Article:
Now, this is a bit of a strange one, and I have been putting off writing about it for days. Something to do with shame, I think – shame and sorrow. But what’s the best way for a writer to call up and exorcise her ghosts?
Write about them.
When I was a child I had a (very) few treasured objects, and one by one I lost them or gave them away. Something seems to compel me to ‘lose’ the things that mean the most to me – and not just objects, people. One by one, I have mislaid them all.
Setting aside the people, because nothing at all can be done about them. Those objects…
I had a copy of Aesop’s Fables. It was a beautiful book – they are ferociously expensive to buy second-hand now. You know, I thought, until this very moment, that I had given it away. I had been wracking my brains to think how I gave it away. Why would I have done that with my beloved Aesop? I read that book over and over. The fables, and the beautiful but slightly creepy illustrations, those glossy, full-page watercolours, seeped into my childhood consciousness.
But I gave it away. Or did I? I just turned sideways and there it was, sitting in the bookcase beside me. It has lost it’s cover, the boards have faded from scarlet to orange, but – still here. Inside I have written my full maiden name, in ink, in weird little-girl writing. Two pages on and an inscription reads With love to Rosie, on her 7th Birthday. From Grandma & Grandpa. Well, Rosie or, you know, whatever.
But other objects I really did lose. I once had a stone, with the impression of a prehistoric sea creature upon it, like a tiny octopus. I found it half-buried in the path between the allotments. It was as if it had been waiting for just me, that magical fossil, for billions and billions of years. If only I had kept it, if only I had not somehow lost it – what luck it might have brought me.
And I gave away my Odhams Encyclopaedia for children. I remember the struggle I had at the time. It was when my niece was born and I foolishly had this idea that the child should “inherit” something of value from her auntie. And I have regretted the loss of that book ever since.
And then there was my teddy bear. I temporarily forgot about him and instead of taking him with me when I got married I foolishly left him with Mum. In fact he was up in the attic, and I didn’t realise. Mum and my sister are alike in “getting rid”. She accidentally informed me one day, several years later, that she had given my bear to Oxfam. After all, she knew I wouldn’t want it.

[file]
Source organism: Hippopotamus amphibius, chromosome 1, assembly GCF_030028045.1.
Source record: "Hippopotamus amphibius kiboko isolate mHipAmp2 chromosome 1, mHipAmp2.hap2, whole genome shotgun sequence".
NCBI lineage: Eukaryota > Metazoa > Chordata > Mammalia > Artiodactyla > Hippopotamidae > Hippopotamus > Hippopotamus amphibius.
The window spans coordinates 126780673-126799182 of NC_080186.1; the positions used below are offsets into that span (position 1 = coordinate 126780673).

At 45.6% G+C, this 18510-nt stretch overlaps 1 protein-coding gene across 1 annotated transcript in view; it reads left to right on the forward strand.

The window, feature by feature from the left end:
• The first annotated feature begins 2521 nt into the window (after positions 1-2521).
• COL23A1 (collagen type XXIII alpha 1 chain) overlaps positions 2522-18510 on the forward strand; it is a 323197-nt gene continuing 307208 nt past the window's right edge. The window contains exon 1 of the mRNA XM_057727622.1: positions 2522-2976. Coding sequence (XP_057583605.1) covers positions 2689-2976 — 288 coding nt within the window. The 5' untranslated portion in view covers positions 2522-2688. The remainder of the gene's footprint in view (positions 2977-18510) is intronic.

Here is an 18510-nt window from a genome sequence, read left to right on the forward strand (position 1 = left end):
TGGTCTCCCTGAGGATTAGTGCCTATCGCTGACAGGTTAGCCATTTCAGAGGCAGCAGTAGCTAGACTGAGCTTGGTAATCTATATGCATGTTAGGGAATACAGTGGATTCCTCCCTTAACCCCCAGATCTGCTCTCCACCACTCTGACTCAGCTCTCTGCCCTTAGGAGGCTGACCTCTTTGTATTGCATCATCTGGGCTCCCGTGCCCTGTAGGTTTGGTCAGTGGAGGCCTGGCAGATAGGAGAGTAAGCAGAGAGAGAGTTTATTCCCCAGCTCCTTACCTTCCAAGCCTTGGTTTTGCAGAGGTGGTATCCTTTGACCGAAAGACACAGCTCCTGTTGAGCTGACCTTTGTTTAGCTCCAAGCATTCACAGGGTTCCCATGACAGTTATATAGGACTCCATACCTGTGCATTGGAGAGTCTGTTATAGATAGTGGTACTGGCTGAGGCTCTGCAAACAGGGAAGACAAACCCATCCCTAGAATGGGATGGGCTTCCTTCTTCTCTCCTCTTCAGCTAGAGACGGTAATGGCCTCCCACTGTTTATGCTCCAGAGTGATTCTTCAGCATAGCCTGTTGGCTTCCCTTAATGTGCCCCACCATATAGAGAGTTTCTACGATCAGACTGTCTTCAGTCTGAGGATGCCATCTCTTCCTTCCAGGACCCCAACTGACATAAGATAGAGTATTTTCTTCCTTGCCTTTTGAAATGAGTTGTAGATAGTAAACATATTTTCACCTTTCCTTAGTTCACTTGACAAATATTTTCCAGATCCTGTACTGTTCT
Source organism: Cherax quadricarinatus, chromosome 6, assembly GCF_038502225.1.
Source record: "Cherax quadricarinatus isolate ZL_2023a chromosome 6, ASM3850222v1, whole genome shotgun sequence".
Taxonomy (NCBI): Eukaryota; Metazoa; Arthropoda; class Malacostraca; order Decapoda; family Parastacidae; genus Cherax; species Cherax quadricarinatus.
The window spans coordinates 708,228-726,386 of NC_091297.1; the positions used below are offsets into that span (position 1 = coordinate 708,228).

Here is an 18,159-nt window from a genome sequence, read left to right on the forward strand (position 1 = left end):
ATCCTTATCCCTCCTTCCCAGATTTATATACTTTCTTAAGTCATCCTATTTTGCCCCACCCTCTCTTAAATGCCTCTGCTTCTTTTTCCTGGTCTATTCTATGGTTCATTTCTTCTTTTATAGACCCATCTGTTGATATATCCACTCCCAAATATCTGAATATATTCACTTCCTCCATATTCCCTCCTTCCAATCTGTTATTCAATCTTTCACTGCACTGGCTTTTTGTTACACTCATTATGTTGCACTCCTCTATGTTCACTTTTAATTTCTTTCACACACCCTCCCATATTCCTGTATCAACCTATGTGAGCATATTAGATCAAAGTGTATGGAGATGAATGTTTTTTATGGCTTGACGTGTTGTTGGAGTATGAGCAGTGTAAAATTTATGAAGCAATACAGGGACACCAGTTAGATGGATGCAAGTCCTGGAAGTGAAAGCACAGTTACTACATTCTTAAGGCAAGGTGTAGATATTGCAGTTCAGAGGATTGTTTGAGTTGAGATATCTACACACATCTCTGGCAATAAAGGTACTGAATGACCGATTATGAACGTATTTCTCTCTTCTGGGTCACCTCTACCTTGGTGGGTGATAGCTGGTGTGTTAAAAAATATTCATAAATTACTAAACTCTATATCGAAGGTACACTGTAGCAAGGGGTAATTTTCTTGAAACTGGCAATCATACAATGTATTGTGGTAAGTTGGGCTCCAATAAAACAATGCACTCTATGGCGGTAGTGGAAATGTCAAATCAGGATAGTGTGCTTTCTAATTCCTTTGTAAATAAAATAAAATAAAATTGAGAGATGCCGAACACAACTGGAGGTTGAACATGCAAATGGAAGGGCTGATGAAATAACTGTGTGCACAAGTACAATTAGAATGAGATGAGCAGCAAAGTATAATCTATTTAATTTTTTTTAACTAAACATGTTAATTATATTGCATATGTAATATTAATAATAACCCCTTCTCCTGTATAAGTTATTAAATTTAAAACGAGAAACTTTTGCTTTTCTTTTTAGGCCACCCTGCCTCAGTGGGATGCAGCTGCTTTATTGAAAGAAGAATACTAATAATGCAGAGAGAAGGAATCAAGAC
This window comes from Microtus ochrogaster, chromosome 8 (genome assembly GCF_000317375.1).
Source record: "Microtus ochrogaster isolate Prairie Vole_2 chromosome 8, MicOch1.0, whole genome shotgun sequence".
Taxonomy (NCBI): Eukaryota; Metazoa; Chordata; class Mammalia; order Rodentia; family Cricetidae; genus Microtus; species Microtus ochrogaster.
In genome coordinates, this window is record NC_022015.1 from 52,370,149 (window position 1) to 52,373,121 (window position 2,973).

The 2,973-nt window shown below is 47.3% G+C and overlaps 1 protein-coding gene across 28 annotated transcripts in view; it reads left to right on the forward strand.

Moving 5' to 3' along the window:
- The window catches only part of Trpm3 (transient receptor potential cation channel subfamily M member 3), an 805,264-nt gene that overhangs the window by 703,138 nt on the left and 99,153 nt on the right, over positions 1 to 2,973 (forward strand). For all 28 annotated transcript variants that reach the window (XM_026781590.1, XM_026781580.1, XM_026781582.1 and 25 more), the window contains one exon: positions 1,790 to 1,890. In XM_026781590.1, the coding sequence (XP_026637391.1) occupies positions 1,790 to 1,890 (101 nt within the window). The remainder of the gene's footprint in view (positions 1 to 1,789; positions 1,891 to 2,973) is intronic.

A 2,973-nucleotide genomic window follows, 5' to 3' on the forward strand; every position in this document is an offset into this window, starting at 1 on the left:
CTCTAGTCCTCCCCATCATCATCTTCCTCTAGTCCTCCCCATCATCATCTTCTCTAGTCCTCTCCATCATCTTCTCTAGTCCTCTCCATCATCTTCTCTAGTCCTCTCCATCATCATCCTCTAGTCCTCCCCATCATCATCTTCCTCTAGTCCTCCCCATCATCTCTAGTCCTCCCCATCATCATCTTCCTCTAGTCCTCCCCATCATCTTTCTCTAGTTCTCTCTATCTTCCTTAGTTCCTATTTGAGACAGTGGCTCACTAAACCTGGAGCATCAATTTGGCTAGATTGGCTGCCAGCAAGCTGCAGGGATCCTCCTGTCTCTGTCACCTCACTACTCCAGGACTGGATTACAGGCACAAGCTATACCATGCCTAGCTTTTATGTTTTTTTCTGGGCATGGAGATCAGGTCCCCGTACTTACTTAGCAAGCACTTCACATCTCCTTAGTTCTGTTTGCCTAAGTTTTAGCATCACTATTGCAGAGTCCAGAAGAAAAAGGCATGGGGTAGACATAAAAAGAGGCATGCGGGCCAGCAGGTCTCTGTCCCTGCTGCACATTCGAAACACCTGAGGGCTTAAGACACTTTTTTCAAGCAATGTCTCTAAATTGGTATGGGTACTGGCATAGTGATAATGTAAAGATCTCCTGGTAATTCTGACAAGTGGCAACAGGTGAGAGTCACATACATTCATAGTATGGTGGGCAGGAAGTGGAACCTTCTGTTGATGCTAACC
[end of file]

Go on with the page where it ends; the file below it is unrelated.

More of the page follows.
I never stopped missing my bear. I mourned for him. Even now – especially now, when I am old – I want my teddy bear back. I realised today that that was what my teddy-bear buying jag had been all about. I now have a cupboard full of disreputable 1950s teddy-bears courtesy of E-bay. None of them are my bear, but I have rescued them. I couldn’t save it but I have saved them.
I know, it doesn’t make sense.
And now I have gone and saved “my” Encyclopedia. And in fact I have saved more than one of them because the other day eBay came up with a second, horribly battered copy for only £2 and I bid the £2 and won. To my surprise. The first one, which arrived a week ago, cost a massive £20 but is in excellent condition. Unlike me, its owner must have held it close, kept it. Presumably there will soon be a stack of second-hand Odhams Encyclopaedias on my coffee table, all ridiculously, pathetically rescued by some ancient woman, just in case one of them might turn out to have been her actual one.
When I was a child the page that fascinated me the most was the one with the anaconda. My mother used to take the mickey, saying that the encyclopaedia would fall open at the snakes page of its own accord. I do hope it was nothing sexual. I mean, I was very young and, lacking any kind of brother (though over-supplied with sisters) did not even suspect the existence of that appendage which, according to Dr Freud, snakes represent.
In my memory the anaconda took up the whole of the page and was vividly coloured, green and gold and glittery. Now I see that it is smaller, and in black and white, but I still like the way the artist has coiled and draped the various snakes around the branches, the way the pictures and the text bleed into one another.
How beautiful that anaconda was to me, and how utterly terrifying. In my mind’s eye I stood before him in the South American jungle, tiny-small in my cotton check school dress and pudding-basin haircut. Anaconda was looking at me out of that glittery, sardonic eye. He was weighing up whether to wrap me in his sinuous, gorgeous coils and crush me to smithereens. Because that is what anacondas do, being the largest of the boa constrictor family.
And I wished he would. And I wished he wouldn’t.
And this is him, my beloved, my childhood version of God: the anaconda, unchanged over the decades and decades since I first caught sight of him.
Why do we lose the things we love?